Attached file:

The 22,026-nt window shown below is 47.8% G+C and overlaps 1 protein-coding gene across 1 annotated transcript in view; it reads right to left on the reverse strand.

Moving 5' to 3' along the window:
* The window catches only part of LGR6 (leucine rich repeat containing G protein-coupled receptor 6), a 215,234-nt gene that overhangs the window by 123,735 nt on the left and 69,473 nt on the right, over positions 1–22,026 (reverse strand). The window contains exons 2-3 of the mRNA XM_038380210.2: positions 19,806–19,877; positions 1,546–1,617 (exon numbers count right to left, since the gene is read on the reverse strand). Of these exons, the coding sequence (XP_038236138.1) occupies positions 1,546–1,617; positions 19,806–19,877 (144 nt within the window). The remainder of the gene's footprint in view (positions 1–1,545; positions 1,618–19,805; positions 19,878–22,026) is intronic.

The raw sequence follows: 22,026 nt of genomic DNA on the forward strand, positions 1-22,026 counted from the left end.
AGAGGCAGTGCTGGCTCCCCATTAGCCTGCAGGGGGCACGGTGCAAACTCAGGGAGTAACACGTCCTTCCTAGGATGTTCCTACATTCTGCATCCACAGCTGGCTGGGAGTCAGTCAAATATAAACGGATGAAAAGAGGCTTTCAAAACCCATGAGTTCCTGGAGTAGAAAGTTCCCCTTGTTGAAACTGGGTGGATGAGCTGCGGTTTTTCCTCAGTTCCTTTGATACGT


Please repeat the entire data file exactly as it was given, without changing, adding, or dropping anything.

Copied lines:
The 22,026-nt window shown below is 47.8% G+C and overlaps 1 protein-coding gene across 1 annotated transcript in view; it reads right to left on the reverse strand.

Moving 5' to 3' along the window:
* The window catches only part of LGR6 (leucine rich repeat containing G protein-coupled receptor 6), a 215,234-nt gene that overhangs the window by 123,735 nt on the left and 69,473 nt on the right, over positions 1–22,026 (reverse strand). The window contains exons 2-3 of the mRNA XM_038380210.2: positions 19,806–19,877; positions 1,546–1,617 (exon numbers count right to left, since the gene is read on the reverse strand). Of these exons, the coding sequence (XP_038236138.1) occupies positions 1,546–1,617; positions 19,806–19,877 (144 nt within the window). The remainder of the gene's footprint in view (positions 1–1,545; positions 1,618–19,805; positions 19,878–22,026) is intronic.

The raw sequence follows: 22,026 nt of genomic DNA on the forward strand, positions 1-22,026 counted from the left end.
AGAGGCAGTGCTGGCTCCCCATTAGCCTGCAGGGGGCACGGTGCAAACTCAGGGAGTAACACGTCCTTCCTAGGATGTTCCTACATTCTGCATCCACAGCTGGCTGGGAGTCAGTCAAATATAAACGGATGAAAAGAGGCTTTCAAAACCCATGAGTTCCTGGAGTAGAAAGTTCCCCTTGTTGAAACTGGGTGGATGAGCTGCGGTTTTTCCTCAGTTCCTTTGATACGT